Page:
In addition, it offers a comprehensive overview of emerging markets across Asia, Latin America, and Africa. Part 2 provides an analysis for each region based on forecasted GDP growth for 2018–2022. It also features 10-year forecasts for more than 100 countries.
A breakdown of global revenue by product category is provided for each region. Forecasts are available at a regional level in two ways: (1) by country; and (2) by major product category. The latter can be accessed through an interactive data table.
For example, readers can view a chart showing total revenues for personal care products in North America from 2015 to 2022. This chart indicates that total revenues will increase from $35 billion in 2015 to $44 billion in 2022. Revenue shares are also included for each region and product category.
For example, readers can see that hair care products will account for approximately 36% of total personal care product revenues in North America from 2015 to 2022. Total revenue figures are provided both with and without currency conversions from local currencies into U.S. dollars.
Readers can choose whether they want to see results with or without currency conversion information. To access these charts, click Regional/Country in the left navigation bar and select a specific region or country of interest under Regions & Countries in the top navigation bar.
Clicking on any subcategory within personal care reveals additional data points including historical figures that show how annual sales have changed over time within that subcategory. Subcategories include body care, color cosmetics, fragrances, and skincare.
Data tables provide numbers for individual years from 2005 to 2022. Figures are shown in millions of U.S. dollars, rounded to one decimal place, but may not add up due to rounding errors.
Part 3: Financial statements
Analyzing a company’s financial statements will give you an idea of its financial health, but it also helps you determine whether its stock is undervalued or overvalued.
It can also tell you whether or not there are enough buyers and sellers in a company’s stock (which might help you decide if now is a good time to buy). To understand financial statements, first look at companies that publish them on their websites. Their releases will break down each statement into understandable language. Then go through your own company’s financial statements.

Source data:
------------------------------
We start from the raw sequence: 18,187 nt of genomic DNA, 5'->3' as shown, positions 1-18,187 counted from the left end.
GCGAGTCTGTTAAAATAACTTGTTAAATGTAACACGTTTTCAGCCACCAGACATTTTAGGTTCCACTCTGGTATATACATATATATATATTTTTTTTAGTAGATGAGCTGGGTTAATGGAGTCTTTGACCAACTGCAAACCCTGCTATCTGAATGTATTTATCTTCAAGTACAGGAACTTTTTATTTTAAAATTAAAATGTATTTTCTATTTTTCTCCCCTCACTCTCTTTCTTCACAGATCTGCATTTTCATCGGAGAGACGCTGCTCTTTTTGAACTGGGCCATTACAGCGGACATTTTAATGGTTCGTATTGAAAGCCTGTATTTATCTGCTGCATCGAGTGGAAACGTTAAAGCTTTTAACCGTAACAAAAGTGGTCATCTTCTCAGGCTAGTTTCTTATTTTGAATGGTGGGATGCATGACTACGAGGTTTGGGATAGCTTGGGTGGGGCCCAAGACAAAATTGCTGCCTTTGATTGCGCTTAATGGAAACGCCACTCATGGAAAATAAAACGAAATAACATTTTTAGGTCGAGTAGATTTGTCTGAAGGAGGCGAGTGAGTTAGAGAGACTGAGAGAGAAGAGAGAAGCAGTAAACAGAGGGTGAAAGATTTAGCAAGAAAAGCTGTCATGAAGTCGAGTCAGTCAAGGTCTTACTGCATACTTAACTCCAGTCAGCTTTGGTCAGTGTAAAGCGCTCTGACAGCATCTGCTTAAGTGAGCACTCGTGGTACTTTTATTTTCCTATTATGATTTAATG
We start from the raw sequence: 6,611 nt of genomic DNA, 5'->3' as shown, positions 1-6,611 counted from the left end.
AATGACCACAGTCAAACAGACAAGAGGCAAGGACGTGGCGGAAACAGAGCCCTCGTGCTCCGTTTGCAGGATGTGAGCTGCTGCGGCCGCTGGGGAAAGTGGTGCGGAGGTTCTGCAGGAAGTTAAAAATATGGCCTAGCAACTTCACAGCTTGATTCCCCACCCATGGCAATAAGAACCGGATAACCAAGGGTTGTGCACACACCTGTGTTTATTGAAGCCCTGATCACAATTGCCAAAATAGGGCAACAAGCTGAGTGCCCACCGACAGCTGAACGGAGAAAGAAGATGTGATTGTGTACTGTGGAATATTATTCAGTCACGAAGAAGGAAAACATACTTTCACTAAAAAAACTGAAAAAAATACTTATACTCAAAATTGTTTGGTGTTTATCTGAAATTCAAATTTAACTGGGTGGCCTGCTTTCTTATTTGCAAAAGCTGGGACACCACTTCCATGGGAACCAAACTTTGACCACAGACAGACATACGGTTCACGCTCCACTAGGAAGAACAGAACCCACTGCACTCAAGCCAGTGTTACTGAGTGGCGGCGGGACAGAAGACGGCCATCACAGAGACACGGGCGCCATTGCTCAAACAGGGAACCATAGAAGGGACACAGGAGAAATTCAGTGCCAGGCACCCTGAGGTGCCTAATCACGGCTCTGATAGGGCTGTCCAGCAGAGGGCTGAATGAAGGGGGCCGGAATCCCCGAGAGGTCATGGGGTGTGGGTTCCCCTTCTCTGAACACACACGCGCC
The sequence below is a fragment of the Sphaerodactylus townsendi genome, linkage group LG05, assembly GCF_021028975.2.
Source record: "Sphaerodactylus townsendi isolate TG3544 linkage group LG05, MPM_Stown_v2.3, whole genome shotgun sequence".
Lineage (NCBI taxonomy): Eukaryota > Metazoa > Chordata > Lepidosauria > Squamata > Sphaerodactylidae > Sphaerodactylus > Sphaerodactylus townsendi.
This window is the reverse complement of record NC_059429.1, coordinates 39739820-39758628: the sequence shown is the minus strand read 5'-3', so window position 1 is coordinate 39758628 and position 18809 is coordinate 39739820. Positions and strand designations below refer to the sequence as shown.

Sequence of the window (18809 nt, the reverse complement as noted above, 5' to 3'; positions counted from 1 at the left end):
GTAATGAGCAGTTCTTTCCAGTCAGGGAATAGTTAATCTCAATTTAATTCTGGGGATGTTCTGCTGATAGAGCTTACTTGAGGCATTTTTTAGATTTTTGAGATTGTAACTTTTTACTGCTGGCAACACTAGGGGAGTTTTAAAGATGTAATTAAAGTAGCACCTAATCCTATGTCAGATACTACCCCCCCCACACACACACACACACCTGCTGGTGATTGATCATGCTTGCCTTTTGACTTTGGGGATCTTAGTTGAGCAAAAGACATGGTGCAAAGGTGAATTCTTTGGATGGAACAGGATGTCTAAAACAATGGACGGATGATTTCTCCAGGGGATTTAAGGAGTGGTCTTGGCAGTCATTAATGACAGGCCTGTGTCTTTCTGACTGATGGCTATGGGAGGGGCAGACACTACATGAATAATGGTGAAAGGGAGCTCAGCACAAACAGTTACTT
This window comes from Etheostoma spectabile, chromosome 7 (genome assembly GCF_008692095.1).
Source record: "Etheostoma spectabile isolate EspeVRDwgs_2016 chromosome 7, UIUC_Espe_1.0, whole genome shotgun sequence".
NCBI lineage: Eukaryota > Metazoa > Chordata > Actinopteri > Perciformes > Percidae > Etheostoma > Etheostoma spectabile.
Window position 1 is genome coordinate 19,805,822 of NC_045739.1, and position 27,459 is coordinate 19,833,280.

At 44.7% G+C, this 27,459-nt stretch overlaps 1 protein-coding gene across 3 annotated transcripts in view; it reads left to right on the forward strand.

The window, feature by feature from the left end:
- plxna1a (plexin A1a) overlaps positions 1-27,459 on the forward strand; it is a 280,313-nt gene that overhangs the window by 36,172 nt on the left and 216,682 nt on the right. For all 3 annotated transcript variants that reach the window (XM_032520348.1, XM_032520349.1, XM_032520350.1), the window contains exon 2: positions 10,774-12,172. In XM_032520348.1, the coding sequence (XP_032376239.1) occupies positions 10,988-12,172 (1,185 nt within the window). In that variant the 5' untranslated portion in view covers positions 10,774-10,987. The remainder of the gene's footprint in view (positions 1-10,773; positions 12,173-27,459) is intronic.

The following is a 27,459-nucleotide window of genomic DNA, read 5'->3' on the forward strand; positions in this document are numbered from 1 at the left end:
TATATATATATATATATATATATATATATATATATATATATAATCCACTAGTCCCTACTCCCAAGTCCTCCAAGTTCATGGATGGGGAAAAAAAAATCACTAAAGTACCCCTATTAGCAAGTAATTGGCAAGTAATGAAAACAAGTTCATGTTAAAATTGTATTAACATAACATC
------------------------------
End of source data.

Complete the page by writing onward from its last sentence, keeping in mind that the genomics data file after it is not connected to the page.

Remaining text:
Your gut reaction might be: Oh no! We need to keep away from that company because it has too much debt. But debt isn’t always bad. You could do some research and find out that while $1 million sounds like a lot, it accounts for only 5% of the competitor’s total assets.
That means 95% of its business is financed by equity, which is considered very safe. In other words, you should pay attention to debt levels as part of your analysis, but never assume it’s automatically bad news. Debt is just one factor among many others you’ll want to analyze when making investment decisions.
A company with 10 times more debt than another may actually be safer, depending on its industry and management team. And while we’re talking about debt, remember that interest payments are tax-deductible. So, technically speaking, every dollar of debt doesn’t necessarily reduce your company’s net worth by $1. Interest payments are subtracted from taxable income and therefore lower taxes paid.
This can add up to big savings over time! Just something to think about. Also, don’t forget that annual reports come out in February for fiscal years ending December 31st.
Look for them and get familiar with their content so you can be ready when everyone else is reading theirs! There are a few types of earnings announcements you can expect from publicly traded companies: earnings per share (EPS), revenue, gross margin, etc.
Don’t worry if these terms seem foreign to you; here’s an easy way to approach them. First, check to see if your company is beating analyst expectations. If it is, that’s a good sign and you can probably expect its stock price to rise. Next, compare your company’s results to those of competitors.
Is your company growing faster than its peers? That’s a positive sign that you should watch closely. Finally, use past trends to project future performance.
Does your company typically grow faster during certain seasons of the year? Are there certain months or quarters that are more profitable? Are your company’s sales and profits trending upward, or are they stagnant? These are all important factors to consider.
Now that you’ve got a good grasp of your company’s financial statements, it’s time to move on to your next step: analyzing its stock.